Medicaid confers long-term benefits
The National Bureau of Economic Research released a working paper on the long-term effects of Medicaid expansion in the 1980s and 1990s on income, college attendance, mortality rate and tax receipts.
The study comes as a number of states — including North Carolina — are reconsidering expanding their Medicaid programs.
Its authors used tax records to track children born between 1981 and 1984, but instead of evaluating the early effects of Medicaid coverage for children, the study observed the effects in early adulthood.
Amanda Kowalski, co-author of the report and a Yale University economics professor, said they found that for every dollar the government spent on providing Medicaid to children, it recovered 14 cents by the time those children reached age 28.
“This study shows that previous expansions in Medicaid eligibility to children have led to higher tax payments in the long term,” she said.
Kowalski said using future income-tax payments, the government can recoup up to 56 percent of its costs by the time the children reach retirement age.
Adam Linker, co-director of the left-leaning N.C. Justice Center’s health care project, said in an email that Medicaid has a positive impact on low-income families lives, which this report reinforces.
“In the 1990s Medicaid coverage expanded to more children and pregnant women in response to studies showing North Carolina had one of the nation’s highest infant mortality rates,” he said.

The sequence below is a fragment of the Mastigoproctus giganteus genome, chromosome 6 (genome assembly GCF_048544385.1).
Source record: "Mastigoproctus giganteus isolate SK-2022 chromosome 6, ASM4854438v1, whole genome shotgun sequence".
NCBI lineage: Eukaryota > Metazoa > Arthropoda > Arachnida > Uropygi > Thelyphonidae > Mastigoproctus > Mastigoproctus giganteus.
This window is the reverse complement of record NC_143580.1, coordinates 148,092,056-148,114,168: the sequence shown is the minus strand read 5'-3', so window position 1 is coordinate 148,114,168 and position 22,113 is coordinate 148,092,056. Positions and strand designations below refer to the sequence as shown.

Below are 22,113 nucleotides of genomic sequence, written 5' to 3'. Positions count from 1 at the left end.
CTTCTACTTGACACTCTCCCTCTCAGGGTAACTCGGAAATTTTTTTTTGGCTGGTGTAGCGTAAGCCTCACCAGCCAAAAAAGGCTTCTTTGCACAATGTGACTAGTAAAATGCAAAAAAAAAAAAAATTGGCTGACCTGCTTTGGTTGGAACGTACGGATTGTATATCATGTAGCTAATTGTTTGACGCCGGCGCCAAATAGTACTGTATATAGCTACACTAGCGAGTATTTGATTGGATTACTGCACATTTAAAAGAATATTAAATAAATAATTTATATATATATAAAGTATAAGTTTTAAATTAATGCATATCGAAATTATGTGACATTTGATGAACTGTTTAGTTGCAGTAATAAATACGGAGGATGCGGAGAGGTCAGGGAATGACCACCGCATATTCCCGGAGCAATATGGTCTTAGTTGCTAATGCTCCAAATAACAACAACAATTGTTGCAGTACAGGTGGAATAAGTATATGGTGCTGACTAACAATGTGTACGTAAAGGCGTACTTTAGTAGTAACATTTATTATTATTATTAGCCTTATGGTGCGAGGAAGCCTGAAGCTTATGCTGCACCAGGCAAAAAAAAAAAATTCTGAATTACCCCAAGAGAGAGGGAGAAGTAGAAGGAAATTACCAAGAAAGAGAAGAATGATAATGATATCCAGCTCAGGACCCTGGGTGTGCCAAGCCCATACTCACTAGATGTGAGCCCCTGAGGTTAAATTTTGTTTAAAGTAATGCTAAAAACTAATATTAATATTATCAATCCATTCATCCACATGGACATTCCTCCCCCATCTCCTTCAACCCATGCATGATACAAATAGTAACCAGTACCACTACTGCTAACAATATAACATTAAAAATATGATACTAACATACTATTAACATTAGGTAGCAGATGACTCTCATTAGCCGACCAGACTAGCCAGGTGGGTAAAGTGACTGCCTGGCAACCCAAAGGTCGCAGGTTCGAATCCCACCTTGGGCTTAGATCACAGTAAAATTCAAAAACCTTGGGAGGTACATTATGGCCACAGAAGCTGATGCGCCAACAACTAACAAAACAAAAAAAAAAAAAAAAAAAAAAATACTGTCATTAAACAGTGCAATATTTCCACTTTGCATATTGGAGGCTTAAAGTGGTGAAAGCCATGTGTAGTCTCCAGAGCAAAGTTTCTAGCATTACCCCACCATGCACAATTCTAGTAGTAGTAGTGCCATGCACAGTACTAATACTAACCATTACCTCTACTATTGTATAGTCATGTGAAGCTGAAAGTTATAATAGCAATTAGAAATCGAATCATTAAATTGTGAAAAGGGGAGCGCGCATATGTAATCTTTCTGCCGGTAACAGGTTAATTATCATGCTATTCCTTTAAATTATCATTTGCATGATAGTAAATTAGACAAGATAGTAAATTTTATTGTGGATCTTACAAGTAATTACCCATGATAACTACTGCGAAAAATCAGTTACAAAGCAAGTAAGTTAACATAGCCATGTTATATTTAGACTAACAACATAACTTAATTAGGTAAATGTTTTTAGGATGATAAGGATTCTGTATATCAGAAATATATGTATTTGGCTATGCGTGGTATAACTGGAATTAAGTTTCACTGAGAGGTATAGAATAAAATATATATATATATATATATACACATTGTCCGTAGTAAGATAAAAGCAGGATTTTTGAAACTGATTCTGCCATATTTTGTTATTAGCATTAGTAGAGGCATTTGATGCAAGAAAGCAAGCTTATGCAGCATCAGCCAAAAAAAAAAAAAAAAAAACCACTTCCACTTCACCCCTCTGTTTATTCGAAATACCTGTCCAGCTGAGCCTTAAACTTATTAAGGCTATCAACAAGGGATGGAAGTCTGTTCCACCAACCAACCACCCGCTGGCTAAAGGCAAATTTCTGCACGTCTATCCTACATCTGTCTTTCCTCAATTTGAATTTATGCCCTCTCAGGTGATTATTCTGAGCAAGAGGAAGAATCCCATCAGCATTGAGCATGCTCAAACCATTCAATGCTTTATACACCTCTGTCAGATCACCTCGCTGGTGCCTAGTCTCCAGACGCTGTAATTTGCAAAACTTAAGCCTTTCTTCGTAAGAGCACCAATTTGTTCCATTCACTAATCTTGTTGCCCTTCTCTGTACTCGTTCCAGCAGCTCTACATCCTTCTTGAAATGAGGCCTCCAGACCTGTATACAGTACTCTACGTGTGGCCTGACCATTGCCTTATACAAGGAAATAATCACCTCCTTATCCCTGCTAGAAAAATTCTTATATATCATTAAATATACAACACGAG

It is uncertain how or if this study will affect the conversation surrounding the Affordable Care Act.
“Many things have changed since the expansions that we studied,” Kowalski said. “It is hard to know if these findings will generalize to the expansion of Medicaid through the Affordable Care Act because expansions in Medicaid through the Affordable Care Act will affect adults as well as children.”
The report also found that children who were in the Medicaid program were less reliant on Earned Income Tax Credit — a tax credit targeted to lower-income workers — as adults, attended college at higher rates and had a lower mortality rate.
Both genders, especially women, made more money by age 28 if they were covered by Medicaid.
Kowalski said women’s increased career earnings were likely a result of higher college participation rates.
Pam Silberman, professor at the UNC Gillings School of Global Public Health, said Medicaid’s family planning services are particularly responsible for this effect.
“That probably delayed unwanted births, so they may have had fewer births or they may have started having children later,” Silberman said.
She said preventive health care services given to children increased college attendance for both sexes.
“If you’re healthy, you miss less days in school. And if you miss less days in school, your educational outcomes are going to be better.”
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